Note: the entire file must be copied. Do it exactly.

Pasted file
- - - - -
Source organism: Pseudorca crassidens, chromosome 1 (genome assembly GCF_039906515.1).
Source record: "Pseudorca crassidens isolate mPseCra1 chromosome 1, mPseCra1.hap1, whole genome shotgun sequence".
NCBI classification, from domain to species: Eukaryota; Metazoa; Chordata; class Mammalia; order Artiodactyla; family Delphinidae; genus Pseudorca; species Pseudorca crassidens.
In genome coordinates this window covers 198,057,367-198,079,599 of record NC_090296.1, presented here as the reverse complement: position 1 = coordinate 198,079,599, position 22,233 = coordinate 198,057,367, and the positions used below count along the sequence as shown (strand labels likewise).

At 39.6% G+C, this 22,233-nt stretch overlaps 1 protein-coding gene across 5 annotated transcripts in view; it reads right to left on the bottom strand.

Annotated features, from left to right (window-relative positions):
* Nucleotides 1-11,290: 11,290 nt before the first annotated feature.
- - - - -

Source organism: Pseudorca crassidens, chromosome 1 (genome assembly GCF_039906515.1).
Source record: "Pseudorca crassidens isolate mPseCra1 chromosome 1, mPseCra1.hap1, whole genome shotgun sequence".
NCBI classification, from domain to species: Eukaryota; Metazoa; Chordata; class Mammalia; order Artiodactyla; family Delphinidae; genus Pseudorca; species Pseudorca crassidens.
In genome coordinates this window covers 198,057,367-198,079,599 of record NC_090296.1, presented here as the reverse complement: position 1 = coordinate 198,079,599, position 22,233 = coordinate 198,057,367, and the positions used below count along the sequence as shown (strand labels likewise).

At 39.6% G+C, this 22,233-nt stretch overlaps 1 protein-coding gene across 5 annotated transcripts in view; it reads right to left on the bottom strand.

Annotated features, from left to right (window-relative positions):
* Nucleotides 1-11,290: 11,290 nt before the first annotated feature.